St Bernard Dog Breed

St Bernard Dog Breed
General Appearance:
St. Bernards are large breeds of dog originally used for mountain rescue. They have large heads, distinctive markings and two variations of coat type: rough where the coat is dense and flat with feathering, and smooth where the coat is far closer and almost 'hound like'. There is slight feathering on smooth coated St. Bernards too.Both varieties of coat are extremely dense in texture and are water resistant. The coat of the Saint Bernard is typically white with tan, red, mahogany, black or brindle markings in various combinations. They are heavy shedders. St Bernards stand tall with massive frames which make them so remarkable. They are muscular dogs with powerful, imposing heads, and are capable of covering very rough ground with unhurried, smooth movements.
  • Other Names:St Bernhardshund
  • Country Of Origin:Switzerland
  • Dog Group Kennel Club:Working
Dog Bitch
Size(cm): 64-76 61-70
Weight(kg): 75-91 68-91
Three colours of red-brindle, mahogany-brindle and orange with white markings in specific areas.
St. Bernards are gentle giants who are usually good with children, kind and intelligent.The Saint Bernard has a somewhat sorrowful expression, but is actually very good-natured. They have a protective instinct for their family and make excellent watchdogs. They are sensible and loving and make a great family pet. They may display stubbornness, so owners must be very patient. They thrive on high amounts of love and attention. The Saint Bernard is prone to anxiety if left alone for extended periods of time and may destroy their owner's home and belongings.
Smooth, covering ground and capable of difficult terrain.
Care and training:
The Saint Bernard's coat is shed twice a year. They require daily brushing with a firm bristle brush to keep hair around the home down to a minimal amount. Bathing should only be done when necessary using a mild shampoo to avoid stripping the coat of its essential oils. Their eyes and ears must be checked and cleaned regularly to keep them free of irritants. Because they are slow thinkers, St Bernards require a lot of understanding from their owners during training. Young dogs must be taught from an early age not to pull on their leads as this habit will be difficult to break when they are older. They have a strong desire to please their owner and will respond best to gentle, patient, firm, and consistent training.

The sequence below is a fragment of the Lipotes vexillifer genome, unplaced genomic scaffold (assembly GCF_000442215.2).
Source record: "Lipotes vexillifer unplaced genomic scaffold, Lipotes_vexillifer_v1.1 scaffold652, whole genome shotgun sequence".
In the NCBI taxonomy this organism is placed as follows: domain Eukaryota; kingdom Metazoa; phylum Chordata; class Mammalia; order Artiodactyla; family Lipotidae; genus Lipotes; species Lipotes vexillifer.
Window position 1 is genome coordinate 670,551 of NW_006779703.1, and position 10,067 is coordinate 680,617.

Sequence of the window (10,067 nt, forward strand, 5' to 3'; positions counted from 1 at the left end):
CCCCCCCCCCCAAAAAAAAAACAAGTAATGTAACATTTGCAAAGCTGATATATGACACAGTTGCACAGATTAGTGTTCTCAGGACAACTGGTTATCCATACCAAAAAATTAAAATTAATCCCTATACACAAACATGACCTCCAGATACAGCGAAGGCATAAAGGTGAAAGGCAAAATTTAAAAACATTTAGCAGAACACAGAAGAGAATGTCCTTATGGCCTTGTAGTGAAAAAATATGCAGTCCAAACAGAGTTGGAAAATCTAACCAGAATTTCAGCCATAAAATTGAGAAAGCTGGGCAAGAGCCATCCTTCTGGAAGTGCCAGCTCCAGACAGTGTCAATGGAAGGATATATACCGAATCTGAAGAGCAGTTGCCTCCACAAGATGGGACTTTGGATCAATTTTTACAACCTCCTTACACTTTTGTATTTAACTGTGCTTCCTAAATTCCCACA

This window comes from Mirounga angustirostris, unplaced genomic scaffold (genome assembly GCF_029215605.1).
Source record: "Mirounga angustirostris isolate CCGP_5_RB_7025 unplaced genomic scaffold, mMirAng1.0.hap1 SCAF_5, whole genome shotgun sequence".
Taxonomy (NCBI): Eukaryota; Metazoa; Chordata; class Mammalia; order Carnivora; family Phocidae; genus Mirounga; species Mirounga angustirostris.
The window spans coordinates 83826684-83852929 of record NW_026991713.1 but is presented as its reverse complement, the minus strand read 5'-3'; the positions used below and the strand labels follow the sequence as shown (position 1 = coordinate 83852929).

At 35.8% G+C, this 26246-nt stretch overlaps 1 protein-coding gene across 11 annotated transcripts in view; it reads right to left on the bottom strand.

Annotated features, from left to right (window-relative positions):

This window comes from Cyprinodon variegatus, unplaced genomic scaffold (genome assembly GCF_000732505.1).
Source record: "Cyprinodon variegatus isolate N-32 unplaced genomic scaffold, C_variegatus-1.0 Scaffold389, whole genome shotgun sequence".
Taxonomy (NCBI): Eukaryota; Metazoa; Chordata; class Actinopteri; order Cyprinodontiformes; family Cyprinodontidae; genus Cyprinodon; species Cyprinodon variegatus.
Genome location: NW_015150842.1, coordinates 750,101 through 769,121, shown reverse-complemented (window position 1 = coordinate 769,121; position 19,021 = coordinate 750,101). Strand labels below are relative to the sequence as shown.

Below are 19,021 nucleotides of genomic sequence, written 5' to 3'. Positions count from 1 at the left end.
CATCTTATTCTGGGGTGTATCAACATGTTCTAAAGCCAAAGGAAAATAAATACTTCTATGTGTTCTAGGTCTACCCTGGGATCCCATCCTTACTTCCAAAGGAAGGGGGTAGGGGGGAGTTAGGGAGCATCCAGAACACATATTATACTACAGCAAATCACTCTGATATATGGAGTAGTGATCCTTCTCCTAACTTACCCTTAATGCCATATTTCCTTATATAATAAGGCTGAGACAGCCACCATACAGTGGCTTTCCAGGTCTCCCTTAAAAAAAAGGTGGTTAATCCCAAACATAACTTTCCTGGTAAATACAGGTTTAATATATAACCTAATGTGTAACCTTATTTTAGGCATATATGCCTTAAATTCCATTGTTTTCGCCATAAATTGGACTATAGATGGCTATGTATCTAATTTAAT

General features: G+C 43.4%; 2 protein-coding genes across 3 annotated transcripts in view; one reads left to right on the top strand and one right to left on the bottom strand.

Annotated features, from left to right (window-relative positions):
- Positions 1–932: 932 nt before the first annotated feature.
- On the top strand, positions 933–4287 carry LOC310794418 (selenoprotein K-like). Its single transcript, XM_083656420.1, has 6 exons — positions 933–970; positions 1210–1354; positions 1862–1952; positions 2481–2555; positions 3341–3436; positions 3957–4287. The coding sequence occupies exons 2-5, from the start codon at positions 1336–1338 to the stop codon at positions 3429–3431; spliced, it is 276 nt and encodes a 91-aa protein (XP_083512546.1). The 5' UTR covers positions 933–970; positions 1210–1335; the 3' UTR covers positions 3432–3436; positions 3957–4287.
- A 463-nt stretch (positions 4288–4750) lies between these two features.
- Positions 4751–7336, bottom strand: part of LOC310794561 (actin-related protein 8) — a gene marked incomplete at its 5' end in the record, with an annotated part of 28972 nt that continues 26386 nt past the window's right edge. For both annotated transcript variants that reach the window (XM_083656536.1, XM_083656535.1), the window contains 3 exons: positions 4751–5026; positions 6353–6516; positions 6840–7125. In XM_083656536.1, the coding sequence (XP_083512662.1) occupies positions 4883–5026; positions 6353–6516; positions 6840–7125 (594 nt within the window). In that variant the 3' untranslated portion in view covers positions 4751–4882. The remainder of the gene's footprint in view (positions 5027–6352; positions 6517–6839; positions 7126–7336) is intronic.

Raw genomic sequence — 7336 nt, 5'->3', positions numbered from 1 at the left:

Overall Exercise:
60 - 80 minutes per day. Exercising St Bernard puppies must be done very gradually to avoid putting excess strain on their growing bones and tender tissues and, even with the adult dog, care must taken to build up exercise gradually. Having said that, for their size they really do not need copious amounts of exercise.
Feeding Requirements:
Feeding St Bernard puppies takes knowledge, time and money. It is imperative they are given the correct feeding when young to ensure correct growth and development of bones. Advice must be taken from the breeder as diet greatly affects this breed's orthopedic well being.
  • Exercise:Medium
  • Grooming:High
  • Noise:Medium
  • Personal Protection:Medium
  • Suitability As Guard Dog:Medium
  • Level of Aggression:Low
  • Compatibility With Other Animals:High
  • Suitability for Children:High
  • Often Docked?No
  • Average Litter Size:6-8
  • Life Expectancy (yrs):8
Health issues:
Hip dysplasia, albinism, bone problems, heart defects, and a short life span. Epilepsy, skin allergies, laryngeal paralysis, temperament problems and osteosarcoma, a bone cancer which has been shown to be hereditary in this breed, are also health concerns. Finally, bloat is a threat to this breed due to their deep chests. Bloat is a health concern to most dogs, being the second largest killer of dogs. It is also known as gastric torsion or twisted stomach.
Developed in the High Swiss Alps by the monks who built a monastery Hospice du Grand, the Saint Bernard was used to helped locate lost travelers. In Roman times, the Romans built a temple dedicated to Jupiter on their way to Europe. Between 1660 and 1670 A.D., a monk named Saint Bernard built the Hospice du Grand over this spot in order to forever serve the people who passed through that dangerous mountain pass. After years of trying to save lives on this treacherous pass, the monastery discovered using dogs would be a significant help in their rescues in 1707. They decided to create their very own breeding program. Various theories have been presented to the origin of the breed but most say they are a descendant of the large Mastiff-type dogs that were brought to the area by the Romans. The monastery developed the breed and called them Alpine Mastiffs, initially. Edwin Landseer forever immortalized the Saint Bernard as well as created a false rumor in a single painting he made when he was 17. The painting, titled "Alpine Mastiffs Reanimating a Distressed Traveler" showed two St. Bernards rescuing a man in the snow, one barking out a rescue call and the other licking the man's hand, trying to reanimate him. The dog licking the man's hand had a brandy cask around its neck, giving rise to the rumor that these dogs always carried brandy around their necks to warm their rescued people. This rumor, however, has been denied by the monks for as long as the question has been asked.